Airborne Radar (F-SAR)

The large-scale airborne synthetic-aperture radar (SAR) facility, referred to as F-SAR, is based at the German Aerospace Center (Deutsches Zentrum für Luft- und Raumfahrt; DLR) DLR-Microwaves and Radar Institute in Oberpfaffenhofen. Used on board the DLR Dornier DO 228-212 research aircraft, the system is in a class of its own in terms of performance. F-SAR is the only facility of its kind in the world; it provides high-quality SAR image data in five different frequency bands (X, C, S, L and P) – up to four of these bands can be used simultaneously. At the same time, F-SAR offers fully polarimetric measurement modes in all of these bands, as well as single-pass interferometric imaging.

Precise surveying of Earth's surface along predefined flight paths

A Global Navigation Satellite System (GNSS) supported precision positioning system integrated into F-SAR enables pilots to fly predefined flight paths with metre precision. This ensures a high level of data quality, which is especially important for multi-pass SAR interferometry. Precisely flown interferometric base lines are a prerequisite for applications such as detecting elevation and subsidence of Earth’s surface (D-InSAR) or determining the height of forests (Pol-InSAR and TomoSAR). In addition, F-SAR is notable for its highly accurate measurement capabilities; this is ensured by the precise estimation of signal transmission proper-ties in the laboratory and the operation of a permanent calibration field.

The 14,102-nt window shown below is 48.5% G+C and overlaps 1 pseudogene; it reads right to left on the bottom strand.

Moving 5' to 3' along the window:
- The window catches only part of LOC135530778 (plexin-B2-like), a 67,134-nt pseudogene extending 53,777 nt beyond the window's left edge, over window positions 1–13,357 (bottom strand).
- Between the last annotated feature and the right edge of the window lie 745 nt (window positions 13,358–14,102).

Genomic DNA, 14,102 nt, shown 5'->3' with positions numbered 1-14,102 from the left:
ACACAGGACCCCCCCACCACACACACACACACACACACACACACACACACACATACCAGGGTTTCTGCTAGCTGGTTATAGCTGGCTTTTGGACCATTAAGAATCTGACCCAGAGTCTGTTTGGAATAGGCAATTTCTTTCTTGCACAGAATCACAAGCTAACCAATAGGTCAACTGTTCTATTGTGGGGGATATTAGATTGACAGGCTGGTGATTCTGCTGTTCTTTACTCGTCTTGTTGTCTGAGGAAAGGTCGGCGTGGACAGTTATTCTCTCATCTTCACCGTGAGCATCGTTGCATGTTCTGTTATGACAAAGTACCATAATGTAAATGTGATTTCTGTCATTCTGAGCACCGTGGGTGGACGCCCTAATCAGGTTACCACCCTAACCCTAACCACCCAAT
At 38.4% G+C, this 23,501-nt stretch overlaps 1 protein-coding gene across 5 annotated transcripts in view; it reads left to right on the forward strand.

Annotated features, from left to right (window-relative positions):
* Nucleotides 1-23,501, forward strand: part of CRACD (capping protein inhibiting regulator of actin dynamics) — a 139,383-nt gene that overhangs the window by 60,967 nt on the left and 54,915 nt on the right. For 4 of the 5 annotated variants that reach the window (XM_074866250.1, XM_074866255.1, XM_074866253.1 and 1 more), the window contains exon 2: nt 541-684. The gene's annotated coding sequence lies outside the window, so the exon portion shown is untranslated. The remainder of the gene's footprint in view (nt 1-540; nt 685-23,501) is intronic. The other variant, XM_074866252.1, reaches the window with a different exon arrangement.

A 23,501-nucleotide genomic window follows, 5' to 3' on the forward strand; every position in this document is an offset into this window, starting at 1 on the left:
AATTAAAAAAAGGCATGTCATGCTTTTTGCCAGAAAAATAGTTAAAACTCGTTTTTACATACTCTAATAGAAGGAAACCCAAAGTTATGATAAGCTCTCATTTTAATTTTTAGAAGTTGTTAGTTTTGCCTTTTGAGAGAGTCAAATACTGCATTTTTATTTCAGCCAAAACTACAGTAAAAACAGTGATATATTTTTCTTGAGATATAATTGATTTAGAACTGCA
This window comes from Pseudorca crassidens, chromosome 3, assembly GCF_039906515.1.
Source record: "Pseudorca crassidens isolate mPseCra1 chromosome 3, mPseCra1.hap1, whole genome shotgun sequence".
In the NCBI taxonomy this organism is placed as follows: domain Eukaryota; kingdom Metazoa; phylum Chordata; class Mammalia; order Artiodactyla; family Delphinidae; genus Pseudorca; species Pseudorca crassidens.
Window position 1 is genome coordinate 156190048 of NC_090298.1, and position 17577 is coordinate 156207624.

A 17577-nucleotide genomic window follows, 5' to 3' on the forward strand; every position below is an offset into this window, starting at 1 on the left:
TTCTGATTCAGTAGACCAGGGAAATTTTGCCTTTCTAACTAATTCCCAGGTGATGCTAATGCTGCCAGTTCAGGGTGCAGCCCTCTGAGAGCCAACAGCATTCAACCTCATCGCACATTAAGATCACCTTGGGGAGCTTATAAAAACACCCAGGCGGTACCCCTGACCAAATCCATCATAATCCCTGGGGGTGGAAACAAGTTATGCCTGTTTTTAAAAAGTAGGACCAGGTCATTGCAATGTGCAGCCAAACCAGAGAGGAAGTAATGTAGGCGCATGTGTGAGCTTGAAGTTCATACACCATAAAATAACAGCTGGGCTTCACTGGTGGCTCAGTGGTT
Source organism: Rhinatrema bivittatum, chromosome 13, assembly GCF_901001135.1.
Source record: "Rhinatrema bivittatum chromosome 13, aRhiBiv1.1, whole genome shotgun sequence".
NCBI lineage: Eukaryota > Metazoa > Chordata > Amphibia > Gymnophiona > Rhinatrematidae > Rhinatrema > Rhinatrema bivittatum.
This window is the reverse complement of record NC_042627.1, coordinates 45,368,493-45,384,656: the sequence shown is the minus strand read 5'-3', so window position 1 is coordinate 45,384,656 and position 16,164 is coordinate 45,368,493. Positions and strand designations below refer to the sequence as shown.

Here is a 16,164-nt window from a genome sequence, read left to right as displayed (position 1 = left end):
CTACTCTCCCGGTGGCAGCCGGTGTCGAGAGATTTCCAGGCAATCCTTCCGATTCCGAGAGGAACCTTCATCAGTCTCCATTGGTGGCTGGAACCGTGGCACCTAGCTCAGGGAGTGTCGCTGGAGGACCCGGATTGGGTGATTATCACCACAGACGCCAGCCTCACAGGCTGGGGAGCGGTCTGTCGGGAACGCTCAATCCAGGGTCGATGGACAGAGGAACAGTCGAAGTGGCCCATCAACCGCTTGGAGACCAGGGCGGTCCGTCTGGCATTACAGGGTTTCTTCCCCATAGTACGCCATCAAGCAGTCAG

This large-scale system is used to develop innovative signal processing methods and test new measure-ment processes in the fields of the environment, transport and security. For this purpose, F-SAR con-ducts targeted scientific flight campaigns, often in conjunction with external research institutions. The data obtained forms the basis for further research and teaching in Earth observation and environmental sciences. Expertise relating to synthetic-aperture radar technology and its applications is essential for the conception and optimisation of future satellite missions (such as High Resolution Wide Swath (HRWS), Tandem-L, BIOMASS). The same applies to future airborne systems, such as those focused on the monitoring and protection of coastal waters.


Volker Speelmann

Head of Research Infrastructures
German Aerospace Center (DLR)
Executive Board department for Innovation, Transfer and Research Infrastructure
Linder Höhe, 51147 Cologne

Ralf Horn

Head of the Airborne SAR Missions Group
German Aerospace Center (DLR)
Microwaves and Radar Institute
SAR Technology
Münchener Straße 20, 82234 Oberpfaffenhofen-Weßling